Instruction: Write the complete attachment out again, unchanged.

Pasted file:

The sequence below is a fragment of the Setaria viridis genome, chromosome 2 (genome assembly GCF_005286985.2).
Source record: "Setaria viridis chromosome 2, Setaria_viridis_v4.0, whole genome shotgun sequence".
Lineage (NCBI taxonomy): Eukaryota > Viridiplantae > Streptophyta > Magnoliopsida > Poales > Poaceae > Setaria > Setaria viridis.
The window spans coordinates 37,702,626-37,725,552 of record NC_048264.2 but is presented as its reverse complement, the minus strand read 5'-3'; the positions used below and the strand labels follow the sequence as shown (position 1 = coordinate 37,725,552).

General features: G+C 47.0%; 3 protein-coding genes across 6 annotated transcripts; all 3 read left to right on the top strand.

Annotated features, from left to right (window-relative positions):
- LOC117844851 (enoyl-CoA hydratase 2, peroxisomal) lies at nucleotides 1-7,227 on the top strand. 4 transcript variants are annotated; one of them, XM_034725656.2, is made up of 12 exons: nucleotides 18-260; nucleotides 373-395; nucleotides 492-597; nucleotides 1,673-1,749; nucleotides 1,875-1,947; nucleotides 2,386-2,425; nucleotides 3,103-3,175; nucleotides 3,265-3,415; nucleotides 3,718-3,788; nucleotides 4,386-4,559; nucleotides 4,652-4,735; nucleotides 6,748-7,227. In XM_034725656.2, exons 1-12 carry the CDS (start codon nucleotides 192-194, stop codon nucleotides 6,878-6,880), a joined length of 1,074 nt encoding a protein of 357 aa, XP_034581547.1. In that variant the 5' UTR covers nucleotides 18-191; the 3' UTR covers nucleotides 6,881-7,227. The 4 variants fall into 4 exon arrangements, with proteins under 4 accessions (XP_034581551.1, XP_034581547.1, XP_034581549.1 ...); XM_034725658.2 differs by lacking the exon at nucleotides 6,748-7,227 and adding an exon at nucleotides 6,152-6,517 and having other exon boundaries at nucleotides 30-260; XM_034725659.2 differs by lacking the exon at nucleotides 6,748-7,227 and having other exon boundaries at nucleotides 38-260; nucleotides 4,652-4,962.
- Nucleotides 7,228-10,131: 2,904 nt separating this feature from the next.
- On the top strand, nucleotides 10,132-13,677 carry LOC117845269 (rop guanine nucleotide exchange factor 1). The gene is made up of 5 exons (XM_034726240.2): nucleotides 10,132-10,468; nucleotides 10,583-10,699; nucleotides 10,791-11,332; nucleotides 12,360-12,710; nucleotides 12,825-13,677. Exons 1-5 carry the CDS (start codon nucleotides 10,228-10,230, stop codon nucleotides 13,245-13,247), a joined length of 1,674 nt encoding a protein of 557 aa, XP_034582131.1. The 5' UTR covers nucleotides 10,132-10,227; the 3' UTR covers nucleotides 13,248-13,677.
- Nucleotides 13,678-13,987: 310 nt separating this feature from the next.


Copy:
The sequence below is a fragment of the Setaria viridis genome, chromosome 2 (genome assembly GCF_005286985.2).
Source record: "Setaria viridis chromosome 2, Setaria_viridis_v4.0, whole genome shotgun sequence".
Lineage (NCBI taxonomy): Eukaryota > Viridiplantae > Streptophyta > Magnoliopsida > Poales > Poaceae > Setaria > Setaria viridis.
The window spans coordinates 37,702,626-37,725,552 of record NC_048264.2 but is presented as its reverse complement, the minus strand read 5'-3'; the positions used below and the strand labels follow the sequence as shown (position 1 = coordinate 37,725,552).

General features: G+C 47.0%; 3 protein-coding genes across 6 annotated transcripts; all 3 read left to right on the top strand.

Annotated features, from left to right (window-relative positions):
- LOC117844851 (enoyl-CoA hydratase 2, peroxisomal) lies at nucleotides 1-7,227 on the top strand. 4 transcript variants are annotated; one of them, XM_034725656.2, is made up of 12 exons: nucleotides 18-260; nucleotides 373-395; nucleotides 492-597; nucleotides 1,673-1,749; nucleotides 1,875-1,947; nucleotides 2,386-2,425; nucleotides 3,103-3,175; nucleotides 3,265-3,415; nucleotides 3,718-3,788; nucleotides 4,386-4,559; nucleotides 4,652-4,735; nucleotides 6,748-7,227. In XM_034725656.2, exons 1-12 carry the CDS (start codon nucleotides 192-194, stop codon nucleotides 6,878-6,880), a joined length of 1,074 nt encoding a protein of 357 aa, XP_034581547.1. In that variant the 5' UTR covers nucleotides 18-191; the 3' UTR covers nucleotides 6,881-7,227. The 4 variants fall into 4 exon arrangements, with proteins under 4 accessions (XP_034581551.1, XP_034581547.1, XP_034581549.1 ...); XM_034725658.2 differs by lacking the exon at nucleotides 6,748-7,227 and adding an exon at nucleotides 6,152-6,517 and having other exon boundaries at nucleotides 30-260; XM_034725659.2 differs by lacking the exon at nucleotides 6,748-7,227 and having other exon boundaries at nucleotides 38-260; nucleotides 4,652-4,962.
- Nucleotides 7,228-10,131: 2,904 nt separating this feature from the next.
- On the top strand, nucleotides 10,132-13,677 carry LOC117845269 (rop guanine nucleotide exchange factor 1). The gene is made up of 5 exons (XM_034726240.2): nucleotides 10,132-10,468; nucleotides 10,583-10,699; nucleotides 10,791-11,332; nucleotides 12,360-12,710; nucleotides 12,825-13,677. Exons 1-5 carry the CDS (start codon nucleotides 10,228-10,230, stop codon nucleotides 13,245-13,247), a joined length of 1,674 nt encoding a protein of 557 aa, XP_034582131.1. The 5' UTR covers nucleotides 10,132-10,227; the 3' UTR covers nucleotides 13,248-13,677.
- Nucleotides 13,678-13,987: 310 nt separating this feature from the next.